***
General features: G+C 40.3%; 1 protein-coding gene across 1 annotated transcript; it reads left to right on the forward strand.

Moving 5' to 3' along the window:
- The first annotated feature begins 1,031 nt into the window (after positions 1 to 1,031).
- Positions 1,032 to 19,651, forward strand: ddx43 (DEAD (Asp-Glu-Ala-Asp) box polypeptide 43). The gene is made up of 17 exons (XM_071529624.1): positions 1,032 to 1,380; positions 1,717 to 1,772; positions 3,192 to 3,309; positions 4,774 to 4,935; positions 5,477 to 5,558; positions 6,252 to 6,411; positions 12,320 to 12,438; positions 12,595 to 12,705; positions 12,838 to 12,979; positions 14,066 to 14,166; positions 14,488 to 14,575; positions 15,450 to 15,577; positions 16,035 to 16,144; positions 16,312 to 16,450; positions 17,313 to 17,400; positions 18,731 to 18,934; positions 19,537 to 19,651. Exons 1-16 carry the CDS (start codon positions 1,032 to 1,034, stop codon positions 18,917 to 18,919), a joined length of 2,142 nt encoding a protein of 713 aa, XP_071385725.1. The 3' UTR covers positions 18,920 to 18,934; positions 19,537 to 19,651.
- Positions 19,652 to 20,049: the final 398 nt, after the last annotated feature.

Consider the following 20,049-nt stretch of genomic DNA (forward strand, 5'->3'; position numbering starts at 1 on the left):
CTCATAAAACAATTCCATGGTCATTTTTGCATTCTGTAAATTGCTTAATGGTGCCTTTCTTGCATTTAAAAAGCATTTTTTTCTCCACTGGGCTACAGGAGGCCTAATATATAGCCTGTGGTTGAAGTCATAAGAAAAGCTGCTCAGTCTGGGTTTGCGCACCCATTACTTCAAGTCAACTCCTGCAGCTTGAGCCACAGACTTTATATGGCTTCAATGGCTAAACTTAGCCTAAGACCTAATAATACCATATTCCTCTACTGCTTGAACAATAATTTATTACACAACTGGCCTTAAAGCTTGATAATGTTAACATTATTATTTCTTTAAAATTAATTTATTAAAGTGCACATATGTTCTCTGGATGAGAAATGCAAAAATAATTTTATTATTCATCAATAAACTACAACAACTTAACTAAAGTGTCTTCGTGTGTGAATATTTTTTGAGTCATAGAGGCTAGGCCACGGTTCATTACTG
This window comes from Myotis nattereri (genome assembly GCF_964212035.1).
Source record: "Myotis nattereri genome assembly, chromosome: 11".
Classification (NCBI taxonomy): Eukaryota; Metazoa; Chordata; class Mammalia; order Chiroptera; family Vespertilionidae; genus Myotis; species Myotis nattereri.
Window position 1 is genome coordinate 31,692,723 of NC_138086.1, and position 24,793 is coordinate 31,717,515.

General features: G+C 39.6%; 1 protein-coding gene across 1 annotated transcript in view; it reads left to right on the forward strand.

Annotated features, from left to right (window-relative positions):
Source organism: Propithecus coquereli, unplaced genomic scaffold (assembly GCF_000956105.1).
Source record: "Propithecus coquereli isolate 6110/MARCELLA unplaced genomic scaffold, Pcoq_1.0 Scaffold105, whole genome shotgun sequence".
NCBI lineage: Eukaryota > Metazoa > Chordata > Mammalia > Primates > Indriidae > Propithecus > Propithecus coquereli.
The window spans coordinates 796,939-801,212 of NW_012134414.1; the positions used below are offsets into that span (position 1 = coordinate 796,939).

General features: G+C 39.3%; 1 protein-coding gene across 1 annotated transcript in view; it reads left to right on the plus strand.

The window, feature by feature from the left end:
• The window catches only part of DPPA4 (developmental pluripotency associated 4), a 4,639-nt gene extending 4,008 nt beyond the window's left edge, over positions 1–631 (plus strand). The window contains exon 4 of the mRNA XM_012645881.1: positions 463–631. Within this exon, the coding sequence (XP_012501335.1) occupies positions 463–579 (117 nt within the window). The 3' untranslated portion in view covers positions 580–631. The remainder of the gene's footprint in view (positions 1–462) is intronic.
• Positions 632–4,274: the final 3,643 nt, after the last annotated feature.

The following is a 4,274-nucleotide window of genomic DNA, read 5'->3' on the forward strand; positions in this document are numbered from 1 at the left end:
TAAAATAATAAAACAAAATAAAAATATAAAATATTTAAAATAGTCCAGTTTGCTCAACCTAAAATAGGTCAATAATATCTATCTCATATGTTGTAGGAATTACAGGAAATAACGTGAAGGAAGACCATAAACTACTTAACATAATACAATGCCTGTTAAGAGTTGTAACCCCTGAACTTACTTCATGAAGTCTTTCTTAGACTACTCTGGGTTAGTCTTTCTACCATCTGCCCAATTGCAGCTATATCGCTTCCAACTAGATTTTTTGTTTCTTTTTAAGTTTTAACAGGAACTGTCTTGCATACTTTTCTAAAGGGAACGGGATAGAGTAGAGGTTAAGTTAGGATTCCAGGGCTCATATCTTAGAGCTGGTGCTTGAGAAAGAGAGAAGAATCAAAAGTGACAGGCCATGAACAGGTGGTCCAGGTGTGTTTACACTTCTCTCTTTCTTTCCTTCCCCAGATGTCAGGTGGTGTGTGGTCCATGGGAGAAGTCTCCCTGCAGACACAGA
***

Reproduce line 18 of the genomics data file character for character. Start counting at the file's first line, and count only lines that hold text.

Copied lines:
General features: G+C 39.3%; 1 protein-coding gene across 1 annotated transcript in view; it reads left to right on the plus strand.